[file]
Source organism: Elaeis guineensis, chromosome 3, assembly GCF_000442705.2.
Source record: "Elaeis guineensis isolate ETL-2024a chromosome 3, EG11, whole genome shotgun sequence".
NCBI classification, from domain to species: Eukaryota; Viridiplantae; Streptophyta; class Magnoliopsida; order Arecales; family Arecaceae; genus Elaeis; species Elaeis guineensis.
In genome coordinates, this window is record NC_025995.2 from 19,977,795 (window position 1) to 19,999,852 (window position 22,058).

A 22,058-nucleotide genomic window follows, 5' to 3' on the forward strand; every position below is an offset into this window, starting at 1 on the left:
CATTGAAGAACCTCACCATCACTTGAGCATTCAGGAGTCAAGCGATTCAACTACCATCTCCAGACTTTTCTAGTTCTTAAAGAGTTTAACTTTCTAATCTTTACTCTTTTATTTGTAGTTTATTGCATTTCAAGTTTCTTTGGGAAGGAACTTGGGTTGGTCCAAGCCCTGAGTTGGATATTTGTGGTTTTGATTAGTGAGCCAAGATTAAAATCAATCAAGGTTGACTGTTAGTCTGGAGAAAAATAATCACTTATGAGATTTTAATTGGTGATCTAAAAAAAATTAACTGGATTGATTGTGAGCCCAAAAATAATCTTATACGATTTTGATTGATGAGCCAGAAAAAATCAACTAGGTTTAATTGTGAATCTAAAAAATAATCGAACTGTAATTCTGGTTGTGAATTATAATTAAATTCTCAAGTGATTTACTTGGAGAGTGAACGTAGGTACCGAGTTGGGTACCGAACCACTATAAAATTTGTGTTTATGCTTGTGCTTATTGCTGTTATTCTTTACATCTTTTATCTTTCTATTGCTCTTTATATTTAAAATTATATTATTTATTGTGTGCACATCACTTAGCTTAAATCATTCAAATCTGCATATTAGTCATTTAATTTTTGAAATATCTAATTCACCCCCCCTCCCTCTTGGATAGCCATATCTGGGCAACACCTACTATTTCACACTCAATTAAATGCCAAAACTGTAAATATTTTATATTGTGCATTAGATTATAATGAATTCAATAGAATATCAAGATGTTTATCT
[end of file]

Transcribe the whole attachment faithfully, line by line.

Source organism: Elaeis guineensis, chromosome 3, assembly GCF_000442705.2.
Source record: "Elaeis guineensis isolate ETL-2024a chromosome 3, EG11, whole genome shotgun sequence".
NCBI classification, from domain to species: Eukaryota; Viridiplantae; Streptophyta; class Magnoliopsida; order Arecales; family Arecaceae; genus Elaeis; species Elaeis guineensis.
In genome coordinates, this window is record NC_025995.2 from 19,977,795 (window position 1) to 19,999,852 (window position 22,058).

A 22,058-nucleotide genomic window follows, 5' to 3' on the forward strand; every position below is an offset into this window, starting at 1 on the left:
CATTGAAGAACCTCACCATCACTTGAGCATTCAGGAGTCAAGCGATTCAACTACCATCTCCAGACTTTTCTAGTTCTTAAAGAGTTTAACTTTCTAATCTTTACTCTTTTATTTGTAGTTTATTGCATTTCAAGTTTCTTTGGGAAGGAACTTGGGTTGGTCCAAGCCCTGAGTTGGATATTTGTGGTTTTGATTAGTGAGCCAAGATTAAAATCAATCAAGGTTGACTGTTAGTCTGGAGAAAAATAATCACTTATGAGATTTTAATTGGTGATCTAAAAAAAATTAACTGGATTGATTGTGAGCCCAAAAATAATCTTATACGATTTTGATTGATGAGCCAGAAAAAATCAACTAGGTTTAATTGTGAATCTAAAAAATAATCGAACTGTAATTCTGGTTGTGAATTATAATTAAATTCTCAAGTGATTTACTTGGAGAGTGAACGTAGGTACCGAGTTGGGTACCGAACCACTATAAAATTTGTGTTTATGCTTGTGCTTATTGCTGTTATTCTTTACATCTTTTATCTTTCTATTGCTCTTTATATTTAAAATTATATTATTTATTGTGTGCACATCACTTAGCTTAAATCATTCAAATCTGCATATTAGTCATTTAATTTTTGAAATATCTAATTCACCCCCCCTCCCTCTTGGATAGCCATATCTGGGCAACACCTACTATTTCACACTCAATTAAATGCCAAAACTGTAAATATTTTATATTGTGCATTAGATTATAATGAATTCAATAGAATATCAAGATGTTTATCT